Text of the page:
HRep, HQR, HQz and PQRS are Android apps useful to the student and practitioner of homoeopathy. There are demo videos for the Apps on the Google Play Store, along with screenshots to help you understand and use them.
HRep (Homeopathic Repertory) is based on Kent's Repertory, with additions of some more drugs and rubrics from reliable sources such as Boericke, Boger, Phatak etc.
It has three sections:
HRep provides standard repertorization (Classic) as well as repertorization using some unique rules (Expert). Used in conjunction with PhaseRep on this website, it will help in more accurate prescribing. Drugs are marked as "keynotes" in several rubrics to indicate their unique sphere of action. These keynotes are also used to modify the results of the repertorization.
An attempt has been made to indicate the Therapeutic indications for a drug through the use of a unique tag "trp". Another tag "frq" indicates symptoms commonly seen in patients and present in the Materia Medica. These special keywords may help facilitate searching as well confirming a remedy.
Video help files as well as the Help page on this website demonstrate how to use HRep, while showing the features present.
HQR (Homeopathic Quick Reference) is a rapid reference for homoeopaths consisting of seven sections:
MedInfo is the same information that you find on this website, and Keynotes is the text used in the Quiz here.
The information in Pocket MM is different from the Materia Medica section on this website, and Pocket Rep is not the same as the repertory used in PhaseRep. HQR and this website are complementary - each providing useful information, with some overlap.
Within HQR, you will find that the Pocket MM works like a mini repertory, and the Pocket Rep works as a mini materia medica. Once again, the content in the Pocket MM and Pocket Rep are not the same, and used together, they "complete", or complement each other. When you further study the keynotes, you will find that the main features of at least the polychrests are well covered.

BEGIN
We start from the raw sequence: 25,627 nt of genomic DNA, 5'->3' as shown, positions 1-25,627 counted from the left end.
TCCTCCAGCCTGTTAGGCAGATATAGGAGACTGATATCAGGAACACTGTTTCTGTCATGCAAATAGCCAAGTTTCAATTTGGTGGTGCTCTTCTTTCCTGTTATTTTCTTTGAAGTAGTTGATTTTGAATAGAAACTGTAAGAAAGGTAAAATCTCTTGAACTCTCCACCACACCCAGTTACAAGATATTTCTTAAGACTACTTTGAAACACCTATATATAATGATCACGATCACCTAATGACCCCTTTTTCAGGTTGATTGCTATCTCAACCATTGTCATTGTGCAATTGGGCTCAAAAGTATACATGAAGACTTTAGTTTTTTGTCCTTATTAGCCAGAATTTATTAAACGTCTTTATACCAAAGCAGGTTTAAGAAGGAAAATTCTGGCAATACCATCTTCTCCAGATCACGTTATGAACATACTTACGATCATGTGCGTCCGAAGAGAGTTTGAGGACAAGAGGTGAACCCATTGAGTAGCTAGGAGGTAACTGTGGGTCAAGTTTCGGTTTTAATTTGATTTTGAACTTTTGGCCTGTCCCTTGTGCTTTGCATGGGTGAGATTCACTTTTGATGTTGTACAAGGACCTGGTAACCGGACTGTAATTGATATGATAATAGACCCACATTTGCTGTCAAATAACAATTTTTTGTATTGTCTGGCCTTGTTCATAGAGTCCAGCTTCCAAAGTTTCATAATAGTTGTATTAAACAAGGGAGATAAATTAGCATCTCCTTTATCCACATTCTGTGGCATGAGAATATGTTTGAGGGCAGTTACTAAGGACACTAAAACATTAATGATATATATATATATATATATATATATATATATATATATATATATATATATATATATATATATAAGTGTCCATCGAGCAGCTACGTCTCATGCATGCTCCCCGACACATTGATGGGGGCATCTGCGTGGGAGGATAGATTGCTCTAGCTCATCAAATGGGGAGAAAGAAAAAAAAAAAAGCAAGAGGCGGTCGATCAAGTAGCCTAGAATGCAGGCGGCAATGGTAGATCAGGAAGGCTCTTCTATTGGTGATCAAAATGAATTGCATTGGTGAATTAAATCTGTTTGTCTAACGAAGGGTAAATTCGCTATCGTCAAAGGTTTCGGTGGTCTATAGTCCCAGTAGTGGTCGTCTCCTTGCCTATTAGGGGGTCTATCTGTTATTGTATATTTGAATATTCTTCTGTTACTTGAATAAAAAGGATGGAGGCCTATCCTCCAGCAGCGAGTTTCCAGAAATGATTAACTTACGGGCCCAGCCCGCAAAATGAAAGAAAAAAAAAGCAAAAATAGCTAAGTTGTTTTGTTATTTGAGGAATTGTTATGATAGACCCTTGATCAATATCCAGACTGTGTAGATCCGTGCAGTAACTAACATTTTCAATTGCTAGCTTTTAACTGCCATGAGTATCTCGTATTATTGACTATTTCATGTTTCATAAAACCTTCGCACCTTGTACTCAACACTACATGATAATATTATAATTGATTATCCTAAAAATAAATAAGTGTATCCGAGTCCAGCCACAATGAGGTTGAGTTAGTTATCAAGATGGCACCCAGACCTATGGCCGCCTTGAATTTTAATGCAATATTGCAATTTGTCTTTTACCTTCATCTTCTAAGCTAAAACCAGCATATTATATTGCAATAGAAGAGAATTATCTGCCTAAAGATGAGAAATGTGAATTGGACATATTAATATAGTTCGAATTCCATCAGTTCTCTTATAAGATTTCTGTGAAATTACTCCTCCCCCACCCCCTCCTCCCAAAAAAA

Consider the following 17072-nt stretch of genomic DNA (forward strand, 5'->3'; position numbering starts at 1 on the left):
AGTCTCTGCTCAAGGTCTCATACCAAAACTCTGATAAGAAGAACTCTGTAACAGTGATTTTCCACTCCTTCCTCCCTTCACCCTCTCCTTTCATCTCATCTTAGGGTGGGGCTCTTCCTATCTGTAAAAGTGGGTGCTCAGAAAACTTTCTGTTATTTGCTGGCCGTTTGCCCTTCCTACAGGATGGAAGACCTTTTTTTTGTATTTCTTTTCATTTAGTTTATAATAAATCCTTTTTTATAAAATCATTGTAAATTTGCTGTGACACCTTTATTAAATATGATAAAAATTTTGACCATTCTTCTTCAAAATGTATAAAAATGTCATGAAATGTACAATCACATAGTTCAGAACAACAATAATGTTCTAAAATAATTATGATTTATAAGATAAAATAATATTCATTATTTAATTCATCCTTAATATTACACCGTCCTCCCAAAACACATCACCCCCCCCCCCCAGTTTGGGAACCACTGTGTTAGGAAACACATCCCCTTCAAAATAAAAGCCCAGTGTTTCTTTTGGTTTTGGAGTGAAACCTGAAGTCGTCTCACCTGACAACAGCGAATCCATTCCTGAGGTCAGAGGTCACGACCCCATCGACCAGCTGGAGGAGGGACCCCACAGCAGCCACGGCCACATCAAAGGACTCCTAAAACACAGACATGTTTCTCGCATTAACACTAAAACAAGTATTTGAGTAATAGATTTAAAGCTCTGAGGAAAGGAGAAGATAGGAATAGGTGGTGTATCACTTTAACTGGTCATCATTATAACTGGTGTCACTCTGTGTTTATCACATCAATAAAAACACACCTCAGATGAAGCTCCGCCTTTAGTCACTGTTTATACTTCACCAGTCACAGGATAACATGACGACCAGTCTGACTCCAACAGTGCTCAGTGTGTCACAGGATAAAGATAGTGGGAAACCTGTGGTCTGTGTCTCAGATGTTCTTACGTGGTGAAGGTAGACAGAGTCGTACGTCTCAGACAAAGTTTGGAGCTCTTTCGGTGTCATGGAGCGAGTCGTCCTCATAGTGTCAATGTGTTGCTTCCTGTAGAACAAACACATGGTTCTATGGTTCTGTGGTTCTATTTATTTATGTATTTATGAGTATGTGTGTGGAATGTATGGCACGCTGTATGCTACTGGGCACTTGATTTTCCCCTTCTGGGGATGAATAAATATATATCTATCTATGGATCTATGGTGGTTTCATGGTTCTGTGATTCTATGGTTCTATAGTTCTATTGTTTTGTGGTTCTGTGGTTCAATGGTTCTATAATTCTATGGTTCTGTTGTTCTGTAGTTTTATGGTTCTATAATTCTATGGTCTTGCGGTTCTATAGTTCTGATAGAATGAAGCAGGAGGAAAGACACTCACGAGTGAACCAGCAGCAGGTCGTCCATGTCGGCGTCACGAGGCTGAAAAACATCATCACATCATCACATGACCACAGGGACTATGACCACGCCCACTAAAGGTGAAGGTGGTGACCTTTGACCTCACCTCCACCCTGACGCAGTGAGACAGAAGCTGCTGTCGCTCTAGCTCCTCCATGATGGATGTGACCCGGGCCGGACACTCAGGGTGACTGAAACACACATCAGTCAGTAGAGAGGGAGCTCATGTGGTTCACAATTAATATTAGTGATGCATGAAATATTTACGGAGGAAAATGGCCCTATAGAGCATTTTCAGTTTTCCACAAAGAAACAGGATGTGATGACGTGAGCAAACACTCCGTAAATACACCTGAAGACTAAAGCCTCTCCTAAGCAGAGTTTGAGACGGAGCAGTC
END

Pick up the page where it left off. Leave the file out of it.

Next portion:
However, as must be evident from the name, these are just pocket reminders, not reference sources. Both the materia medica and the repertory have some characteristic symptoms / rubrics and are not a complete listing. So if you feel some important rubrics are missing, don't be surprised. They are. The choice of rubrics is an individual matter, and no doubt one might feel other rubrics should have been included.
Case Taking is a section to help the novice while taking the case. It serves as a reminder for experienced homeopaths to ensure, after the case taking process, that they have not omitted important questions.
Finally, there is a link on HQR to this website, to allow rapid access to PhaseRep etc.
PQRS consists of General and Regional Quizzes - such as Cough, Fever, Allen's Keynotes etc. There is a special quiz on children. A Study/Revise quiz provides a new interesting way of learning, where you are given "Chel + Liver" and you have to select the specific action of Chelidonium on the liver. How well do you know the Materia Medica? Take these quizzes and find out! All the quizzes offer multiple likely choices, and display the correct answer at the end. You can further see your mistakes, and learn the correct keynote-drug combination. Ten minutes of daily study using this app should help anyone become a better prescriber.
This supersedes HQz below.
HQz (Homoeopathy Quiz) is a quiz program based on Allen's Keynotes. It gives you multiple choice answers for a keynote, then indicates the correct one after you have answered. Once you complete the questions, it displays any errors you might have made, along with the correct answers. This helps you study and revise. Then you can attempt a re-quiz of just the errors to ensure you have learned the keynotes. The number of questions asked per session can be modified in the settings.
When you read a keynote, two or more drugs may seem equally applicable. However, on reading the entire keynote carefully, you will usually find something in the keynote which is extra and distinctive. For example: "diarrhea - green mucus, like chopped spinach in flakes; turning green after remaining on diaper; after drinking; after eating candy or sugar". One might think of mag-c or cham for the first part of the keynote - and these would be options offered in the multiple choice. However, when you read "after candy or sugar", you know that only arg-nit covers the entire keynote.